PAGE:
The Frente Amplio Venezuela Libre (FAVL), a new coalition of regime dissidents, staged its first protest in Caracas today, where it presented a document to the United Nations at the organizations’ offices in the capital. The document pertains to the May 20 election, and calls on the UN to not lend legitimacy to the vote by participating in it.
National Assembly deputy Juan Guaido was present at the protest, and explained the reason behind the event:
We are demanding conditions to allow Venezuela to express itself. We want to choose our future, and that is not what is going to happen on May 20. To the United Nations: do not legitimate this electoral fraud; rather, help us to demand the conditions to allow for authentic, free and competitive elections.
Angel Medina, another National Assembly deputy, also spoke at the protest. He clarified that Venezuelans definitely “want to vote”, but not in a rigged election that will only help to cement Maduro’s authoritarian rule. Instead, Medina says, Venezuelans want and deserve “transparent elections”, and whether or not they take place “depends only on the government”.
The FAVL protest today was entirely symbolic, since the UN has already stated that it will not participate in the May 20 election as an observer, citing a lack of mandate from either the General Assembly or the Security Council.
Venezuela’s largest political opposition bloc, the MUD, announced in February that it would not take part in the election, and asserted that the vote would be rigged in favour of Maduro. The MUD and other regime critics have pointed to a myriad of irregularities with the vote, namely the short run-up to the election resulting in the impossibility of instituting safeguards to help ensure a free, fair and transparent vote.
National Assembly deputy Luis Florido said that UN election observer missions are typically present in a country “three or four months” prior to the election date in order to witness every stage of the electoral process.
Florido also spoke directly to Venezuelans who believe that a military intervention from the international community is the solution to the crisis in the country. Florido unequivocally rejected the idea, not only as “a fantasy” but also as one that, if it came to pass, would only make things worse. Florido said:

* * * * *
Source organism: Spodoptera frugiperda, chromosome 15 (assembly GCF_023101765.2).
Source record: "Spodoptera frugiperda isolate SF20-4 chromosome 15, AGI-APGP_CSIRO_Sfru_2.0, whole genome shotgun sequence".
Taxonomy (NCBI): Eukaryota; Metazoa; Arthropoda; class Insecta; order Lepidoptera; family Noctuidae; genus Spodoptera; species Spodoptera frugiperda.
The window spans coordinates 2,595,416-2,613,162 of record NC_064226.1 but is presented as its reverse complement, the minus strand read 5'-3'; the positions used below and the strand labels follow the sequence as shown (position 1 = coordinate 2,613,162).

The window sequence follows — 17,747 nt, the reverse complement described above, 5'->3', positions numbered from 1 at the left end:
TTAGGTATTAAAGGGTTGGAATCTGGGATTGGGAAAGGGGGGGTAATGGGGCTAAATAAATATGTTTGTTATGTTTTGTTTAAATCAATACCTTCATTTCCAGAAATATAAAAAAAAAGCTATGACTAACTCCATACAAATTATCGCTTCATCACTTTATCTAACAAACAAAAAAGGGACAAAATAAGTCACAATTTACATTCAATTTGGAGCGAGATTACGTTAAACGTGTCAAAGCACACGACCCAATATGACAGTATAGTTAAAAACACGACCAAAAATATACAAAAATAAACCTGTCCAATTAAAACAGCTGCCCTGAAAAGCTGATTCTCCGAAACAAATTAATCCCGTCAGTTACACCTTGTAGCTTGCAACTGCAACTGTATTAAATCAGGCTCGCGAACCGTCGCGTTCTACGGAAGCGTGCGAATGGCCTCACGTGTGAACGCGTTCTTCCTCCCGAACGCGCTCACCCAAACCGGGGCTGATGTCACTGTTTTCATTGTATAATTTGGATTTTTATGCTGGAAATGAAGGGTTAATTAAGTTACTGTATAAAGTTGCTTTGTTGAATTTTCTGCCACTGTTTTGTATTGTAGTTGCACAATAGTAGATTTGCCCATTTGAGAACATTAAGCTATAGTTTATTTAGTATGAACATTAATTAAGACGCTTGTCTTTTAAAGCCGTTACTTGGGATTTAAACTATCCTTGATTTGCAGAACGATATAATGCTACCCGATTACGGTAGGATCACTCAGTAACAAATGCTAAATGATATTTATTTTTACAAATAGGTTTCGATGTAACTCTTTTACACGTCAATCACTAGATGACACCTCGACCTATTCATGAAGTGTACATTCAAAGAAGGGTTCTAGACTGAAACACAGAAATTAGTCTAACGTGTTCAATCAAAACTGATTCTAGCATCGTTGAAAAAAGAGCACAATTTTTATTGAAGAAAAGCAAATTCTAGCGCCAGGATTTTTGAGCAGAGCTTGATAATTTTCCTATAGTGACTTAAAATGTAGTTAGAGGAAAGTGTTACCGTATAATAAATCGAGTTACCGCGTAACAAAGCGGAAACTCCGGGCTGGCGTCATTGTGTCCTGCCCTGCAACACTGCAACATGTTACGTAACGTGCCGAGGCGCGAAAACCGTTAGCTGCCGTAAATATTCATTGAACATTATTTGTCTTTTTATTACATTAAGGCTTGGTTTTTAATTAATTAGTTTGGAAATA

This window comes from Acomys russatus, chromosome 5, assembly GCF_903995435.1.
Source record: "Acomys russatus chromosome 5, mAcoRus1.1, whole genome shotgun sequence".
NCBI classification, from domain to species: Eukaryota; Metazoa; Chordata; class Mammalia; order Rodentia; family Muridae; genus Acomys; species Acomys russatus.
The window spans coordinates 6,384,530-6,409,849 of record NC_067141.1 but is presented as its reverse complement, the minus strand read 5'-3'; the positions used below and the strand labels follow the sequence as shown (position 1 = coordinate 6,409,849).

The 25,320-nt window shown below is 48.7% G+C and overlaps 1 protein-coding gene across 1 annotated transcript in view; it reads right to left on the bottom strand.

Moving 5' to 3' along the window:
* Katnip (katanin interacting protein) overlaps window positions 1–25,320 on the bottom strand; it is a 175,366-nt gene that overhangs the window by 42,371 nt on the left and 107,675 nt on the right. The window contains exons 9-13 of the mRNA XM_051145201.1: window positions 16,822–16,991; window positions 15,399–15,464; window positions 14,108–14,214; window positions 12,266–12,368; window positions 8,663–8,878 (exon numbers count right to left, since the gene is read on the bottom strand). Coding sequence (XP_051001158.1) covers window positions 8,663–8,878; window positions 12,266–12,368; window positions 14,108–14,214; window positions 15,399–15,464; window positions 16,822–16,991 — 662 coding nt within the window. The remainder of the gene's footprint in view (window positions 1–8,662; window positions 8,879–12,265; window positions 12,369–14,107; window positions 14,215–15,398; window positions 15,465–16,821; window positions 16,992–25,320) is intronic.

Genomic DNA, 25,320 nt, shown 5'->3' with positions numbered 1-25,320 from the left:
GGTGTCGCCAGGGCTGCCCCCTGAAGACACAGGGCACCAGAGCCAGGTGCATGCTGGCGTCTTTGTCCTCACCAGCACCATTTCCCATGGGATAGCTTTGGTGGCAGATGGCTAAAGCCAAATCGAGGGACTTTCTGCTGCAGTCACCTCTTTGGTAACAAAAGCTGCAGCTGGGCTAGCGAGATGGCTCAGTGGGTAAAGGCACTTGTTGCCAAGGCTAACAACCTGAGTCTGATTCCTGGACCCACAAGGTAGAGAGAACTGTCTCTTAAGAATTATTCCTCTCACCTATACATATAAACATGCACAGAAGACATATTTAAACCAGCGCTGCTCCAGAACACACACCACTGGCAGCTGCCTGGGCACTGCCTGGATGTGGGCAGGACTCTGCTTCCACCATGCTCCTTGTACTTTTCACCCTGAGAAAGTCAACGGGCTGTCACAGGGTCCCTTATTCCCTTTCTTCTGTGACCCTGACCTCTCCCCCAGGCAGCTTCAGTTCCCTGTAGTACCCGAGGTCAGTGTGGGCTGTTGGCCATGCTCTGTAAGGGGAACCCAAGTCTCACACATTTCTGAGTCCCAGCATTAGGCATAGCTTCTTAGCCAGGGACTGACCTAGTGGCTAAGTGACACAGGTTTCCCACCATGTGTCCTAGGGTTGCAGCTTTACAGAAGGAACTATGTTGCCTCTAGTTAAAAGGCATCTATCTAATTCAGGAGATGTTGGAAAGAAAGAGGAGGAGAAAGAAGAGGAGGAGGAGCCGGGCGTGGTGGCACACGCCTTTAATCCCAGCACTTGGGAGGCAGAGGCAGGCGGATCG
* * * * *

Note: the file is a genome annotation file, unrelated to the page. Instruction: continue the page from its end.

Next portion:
Intervention would involve shooting from one side to the other, and that’s not what we want. What we want is a democratic and peaceful exit from this crisis.
Below, an image of the protest outside the UN offices in Caracas as it happened at approximately 11:00 AM local time:
National Assembly Calculates Annualized Inflation Rate at 6,147,4%
The National Assembly’s Finance Commission revealed today that the country’s inflation rate for the 12 months from February 2017 to February 2018 hit 6,147.1%.
Deputy Maria Beatriz Martinez sits on the Commission, and pointed out that the rate is already higher than what some economists estimated would be the total rate for the country in all of 2018.
Deputy Jose Guerra said through his Twitter account that the inflation rate for February was 80%, and pointed out that the hyperinflationary spiral affecting the country meant “the destruction of salaries, pensions, retirement [funds] and savings” in the country.
Reuters Publishes Video on Food Extortion
Reuters Venezuela published a video today in which it provides an overview of how the Maduro regime is likely to use food to extort votes out of desperate Venezuelans in the May 20 election.
Below, the video:
The video was accompanied by an article describing the CLAP food distribution system and its role in the electoral process, which you can see here.
Blackouts Hound Six Western States Throughout Weekend
Six states in the country’s western region were plunged into prolonged periods of darkness all through the weekend, as the country’s ailing electrical grid continues to show the effects of years of neglect and lack of investment.
The six states affected by the blackouts were Barinas, Trujillo, Merida, Portuguesa, Apure and Tachira.
According to Minister of Electrical Energy Luis Motta Dominguez, the weekend’s persistent outages were due to low water levels at a hydroelectric plant that provides energy to the region. In comments made on the state-owned VTV network, Dominguez said that a “civil-military” working group would come up with a solution to the outages within two weeks.
Trujillo state suffered from an outage that lasted more than 10 hours, according to local media. The blackout appears to have triggered protests there as well as in Merida state, which saw at least 28 blackout-related protests on Saturday and Sunday. Below, images of protests in Trujillo and Merida state this weekend:
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